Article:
Prior to the autism and apraxia diagnosis, at age eighteen months, I enrolled Constance in a community preschool twice a day for a two-hour program. I thought that having time with other children would be beneficial to her because she did not have siblings. The teachers saw her play at a meet and greet and welcomed her to the program.
The first week of preschool was two half days, meaning that the kids would only be there for about an hour. They had the parents wait in a separate room the entire time. I answered work emails on my phone while the other parents exchanged stories of the joys of parenthood. I know this sounds antisocial but for every email I answered then that was one more minute I didn’t have to take away from Constance later.
The next day when I came in, I got a weird vibe from one of the teachers. She was wearing this bright pink t-shirt that celebrated her surviving breast cancer. She wore it as she moved through the room like it was a shield of invincibility. The way she said hi to me was a bit off. I considered the possibilities. Maybe she was one of those sad women that mistakenly buy into the idea that we’re in competition with each other. Maybe she was annoyed that I worked the day before instead of mingling. Maybe she didn’t like Constance because she had olive skin and black hair. I didn’t know but I put down my phone and made energetic, engaging small talk for the hour.
At the end of class, the teacher asked me to stay after. With two teachers in the room and Constance running around playing, they informed me that they were expelling Constance. When I asked why, they said, “She’s insubordinate.” I replied, “She two years’ old. She couldn’t be more subordinate.” They explained, “She didn’t sit for circle time despite us asking repeatedly.” I suggested, “Did you try taking her by the hand and showing her what circle time was and what you wanted her to do? It’s only her second day. I am sure she’ll learn. We don’t have circle time at home. She’s the only person that would be in the circle.” The teachers shared mutual glances of pity and then said, “Unfortunately, we see a lot of children like Constance who need special attention and we just don’t have the time or staff for that here. Having Constance in the class would not be fair to the other children. I am sorry; you’ll find another place for her.”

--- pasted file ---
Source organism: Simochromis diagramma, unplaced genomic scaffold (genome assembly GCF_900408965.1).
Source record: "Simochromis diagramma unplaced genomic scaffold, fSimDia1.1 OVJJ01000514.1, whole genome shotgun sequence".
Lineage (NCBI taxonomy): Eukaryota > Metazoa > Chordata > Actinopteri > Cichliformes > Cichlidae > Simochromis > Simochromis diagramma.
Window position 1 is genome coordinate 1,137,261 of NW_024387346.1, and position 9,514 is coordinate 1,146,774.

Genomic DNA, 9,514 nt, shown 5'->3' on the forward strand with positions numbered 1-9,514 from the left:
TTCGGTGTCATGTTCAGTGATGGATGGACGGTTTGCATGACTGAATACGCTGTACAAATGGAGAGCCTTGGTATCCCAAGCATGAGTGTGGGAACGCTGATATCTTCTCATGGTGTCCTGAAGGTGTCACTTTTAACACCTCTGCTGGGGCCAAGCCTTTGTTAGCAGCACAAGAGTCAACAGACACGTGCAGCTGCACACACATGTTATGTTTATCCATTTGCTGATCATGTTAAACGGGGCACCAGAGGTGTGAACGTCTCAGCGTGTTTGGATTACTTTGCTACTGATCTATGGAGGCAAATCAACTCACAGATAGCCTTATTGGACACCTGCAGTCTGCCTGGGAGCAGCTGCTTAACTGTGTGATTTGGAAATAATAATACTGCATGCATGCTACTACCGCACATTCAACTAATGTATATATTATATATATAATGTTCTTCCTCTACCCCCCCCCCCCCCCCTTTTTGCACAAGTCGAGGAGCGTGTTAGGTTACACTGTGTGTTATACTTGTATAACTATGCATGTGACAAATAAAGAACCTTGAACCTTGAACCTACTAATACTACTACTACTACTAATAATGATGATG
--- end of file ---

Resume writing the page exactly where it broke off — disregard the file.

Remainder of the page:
Why didn’t they see that like all kids, Constance could learn? Why didn’t they understand that having someone different in the class wouldn’t be harmful to other children, it would be enriching? Angrily, I thought that if they didn’t want Constance, they didn’t deserve her. I picked her up and took her to the car. I waited until I left their parking lot to cry.
What followed was hundreds of phone calls to preschools who said they couldn’t take a child with differences. It is hard to explain how soul crushing calling strangers and describe your child's challenges is. Using the words of the teachers' who expelled used to describe her seemed wrong. I cried as I put a line through each preschool. I worked my way moving further and further away from our home.
Eventually, I found Cherry Preschool’s Inclusion Program. The program includes a child or two with developmental differences in preschool classes with their typically developing peers. They all experience National Association for the Education of Young Children certified curriculum.
Rhonda Cohen, Cherry Preschool’s then inclusion and child development director, saw Constance play and noticed that she was using her imagination with the dolls and dollhouse. Rhonda saw Constance’s potential. What a happy day! I enrolled Constance and so began Constance’s preschool education. It was a program full of friendships, play, love, and acceptance. Cherry is a place where we all learned that “You can’t say, you can’t play.”